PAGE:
White supremacy still finds purchase in these United States, and given enough oxygen, it will always come roaring back. This is the most pronounced idea in the fourth season of Slow Burn, which centers on David Duke’s rise in the late ’80s and early ’90s, when the former Klansman was elected to the Louisiana state legislature and went on to mount serious runs for governor and the U.S. Senate.
Reported and hosted by Slate national editor Josh Levin, a Louisiana native who grew up watching the Duke phenomenon, this season of Slow Burn is a scorching listen. At first, it feels reminiscent of a conventional study of how a politician assembled his base and worked to broaden his coalition. But, of course, Duke is no conventional politician. He is an embodiment of evil who sought to tidy up and nearly succeeded in gaining considerable political power.
During his most active era, Duke’s fundamental project was an effort to make racism acceptable (again) or at least sneak it in through the back door, according to Levin. There’s a distinct uncanniness to Duke even as he becomes mildly successful in his rebranding effort, and part of what makes Levin’s storytelling particularly compelling is how he emphasizes that uncanniness. Levin describes a visually youthful Duke who even gets facial surgery, disguising the ghoul underneath. (Duke has said the procedure was medically necessary.) He is capable of remarkable charm one moment before quickly transforming into a snarling demon. He is a volatile figure, rich with the danger of uncertainty.
Duke’s repositioning allowed him to slither through the formal political system as an anti-tax Republican. The first three episodes focus on Duke’s winning some of those early battles, and Levin largely frames those instances from the perspective of those who lost: an Establishment Republican stalwart Duke defeated to gain his first important political victory in 1989, a member of Louisiana’s Republican State Central Committee who tried to expose Duke and push him out of the party, and so on. Woven together, these early stories collectively make up a portrait of a failed “Never Duke” resistance.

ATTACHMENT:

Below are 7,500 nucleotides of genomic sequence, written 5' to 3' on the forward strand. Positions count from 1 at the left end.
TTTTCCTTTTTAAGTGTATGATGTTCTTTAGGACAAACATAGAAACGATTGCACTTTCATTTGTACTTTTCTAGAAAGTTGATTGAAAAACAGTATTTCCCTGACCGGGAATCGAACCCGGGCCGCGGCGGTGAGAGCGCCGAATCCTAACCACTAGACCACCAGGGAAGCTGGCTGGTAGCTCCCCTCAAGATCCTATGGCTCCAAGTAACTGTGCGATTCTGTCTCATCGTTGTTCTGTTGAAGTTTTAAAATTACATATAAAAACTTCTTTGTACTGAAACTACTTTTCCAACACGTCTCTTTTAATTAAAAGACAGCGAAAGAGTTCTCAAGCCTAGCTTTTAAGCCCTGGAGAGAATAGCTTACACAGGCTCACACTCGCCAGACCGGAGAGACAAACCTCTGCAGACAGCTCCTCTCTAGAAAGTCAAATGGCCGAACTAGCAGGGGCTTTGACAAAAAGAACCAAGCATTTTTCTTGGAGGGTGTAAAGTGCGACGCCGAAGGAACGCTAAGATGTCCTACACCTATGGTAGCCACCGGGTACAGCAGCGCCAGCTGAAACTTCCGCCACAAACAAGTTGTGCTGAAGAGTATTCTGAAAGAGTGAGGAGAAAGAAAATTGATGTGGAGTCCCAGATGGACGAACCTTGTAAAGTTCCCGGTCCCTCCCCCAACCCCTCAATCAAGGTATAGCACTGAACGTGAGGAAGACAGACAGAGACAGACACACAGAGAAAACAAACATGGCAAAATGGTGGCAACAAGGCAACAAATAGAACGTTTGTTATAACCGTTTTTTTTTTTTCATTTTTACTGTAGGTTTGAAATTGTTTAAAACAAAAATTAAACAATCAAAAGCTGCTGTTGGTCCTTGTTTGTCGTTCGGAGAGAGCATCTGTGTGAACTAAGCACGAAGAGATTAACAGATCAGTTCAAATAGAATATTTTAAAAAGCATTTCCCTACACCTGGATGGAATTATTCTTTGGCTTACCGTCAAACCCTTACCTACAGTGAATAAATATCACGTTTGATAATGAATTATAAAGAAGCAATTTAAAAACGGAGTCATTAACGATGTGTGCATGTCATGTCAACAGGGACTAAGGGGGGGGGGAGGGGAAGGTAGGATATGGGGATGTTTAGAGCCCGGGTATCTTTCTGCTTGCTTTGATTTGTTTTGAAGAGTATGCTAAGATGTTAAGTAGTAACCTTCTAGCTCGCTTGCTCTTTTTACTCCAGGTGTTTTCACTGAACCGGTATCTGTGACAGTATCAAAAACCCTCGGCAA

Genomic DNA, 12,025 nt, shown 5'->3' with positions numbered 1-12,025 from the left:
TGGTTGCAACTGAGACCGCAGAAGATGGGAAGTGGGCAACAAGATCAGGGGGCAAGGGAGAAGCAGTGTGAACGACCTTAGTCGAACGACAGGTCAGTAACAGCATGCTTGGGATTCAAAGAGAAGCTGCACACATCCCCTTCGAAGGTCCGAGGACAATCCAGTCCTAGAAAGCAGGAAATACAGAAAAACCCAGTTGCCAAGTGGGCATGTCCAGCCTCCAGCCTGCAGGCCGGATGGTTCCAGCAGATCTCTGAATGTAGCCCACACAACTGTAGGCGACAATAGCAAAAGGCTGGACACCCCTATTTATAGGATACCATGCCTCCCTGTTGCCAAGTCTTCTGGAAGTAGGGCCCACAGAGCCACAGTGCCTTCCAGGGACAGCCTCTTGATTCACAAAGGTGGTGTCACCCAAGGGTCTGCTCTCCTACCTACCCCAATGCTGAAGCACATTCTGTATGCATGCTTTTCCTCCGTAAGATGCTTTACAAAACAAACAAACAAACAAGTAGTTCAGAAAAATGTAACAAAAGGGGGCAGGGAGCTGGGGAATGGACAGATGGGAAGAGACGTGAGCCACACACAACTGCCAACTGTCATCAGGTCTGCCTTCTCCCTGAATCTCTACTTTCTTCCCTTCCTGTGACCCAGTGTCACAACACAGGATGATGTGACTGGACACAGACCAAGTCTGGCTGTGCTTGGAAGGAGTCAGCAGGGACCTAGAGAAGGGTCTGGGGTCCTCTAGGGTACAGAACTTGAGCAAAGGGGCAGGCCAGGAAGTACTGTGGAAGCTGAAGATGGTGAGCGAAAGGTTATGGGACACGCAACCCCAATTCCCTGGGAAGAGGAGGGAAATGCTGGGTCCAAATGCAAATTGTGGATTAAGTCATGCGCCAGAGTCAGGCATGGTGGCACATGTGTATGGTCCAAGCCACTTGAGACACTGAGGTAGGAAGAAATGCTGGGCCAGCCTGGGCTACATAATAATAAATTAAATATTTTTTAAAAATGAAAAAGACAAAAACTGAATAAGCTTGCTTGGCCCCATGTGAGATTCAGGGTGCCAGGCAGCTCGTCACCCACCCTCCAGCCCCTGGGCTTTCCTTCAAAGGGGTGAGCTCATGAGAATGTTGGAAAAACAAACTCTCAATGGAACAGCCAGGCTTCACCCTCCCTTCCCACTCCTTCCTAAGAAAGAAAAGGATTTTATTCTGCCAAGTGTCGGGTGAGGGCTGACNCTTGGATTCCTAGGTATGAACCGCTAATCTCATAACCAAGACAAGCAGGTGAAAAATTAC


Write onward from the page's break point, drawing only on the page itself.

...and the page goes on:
This is where parallels could be drawn between Duke and Donald Trump, especially in their respective political arcs and what they stand for. There are big differences, obviously. One is a former Klan leader with a coherent ideology; the other is a racist opportunist who found political utility in white supremacists. Duke ran for office several more times after the era examined in Slow Burn, including a 2016 campaign for the U.S. Senate, obtaining a meager percentage of the electorate each time. Trump, of course, found himself elected president in 2016.
Duke is alive and tweeting, and though he may have been pushed out of the conventional political arena, the same can’t be said for his ideology. In eastern Washington, State Representative Matt Shea forwarded an email from a group training young men in “biblical warfare,” and he was found to have participated in “domestic terrorism” in a report comissioned by the Washington State house of representatives. Meanwhile, President Trump recently retweeted (and later deleted) a video that contains a supporter yelling “White Power!”
All of which points to the grave reality that the problem of white supremacy will persist in this country. The former Klansman does not represent a meteor narrowly missing Earth, nor the current president a national anomaly, but a core aspect of the nation’s psyche that needs to be managed with constant vigilance.
*This article appears in the July 6, 2020, issue of New York Magazine. Subscribe Now!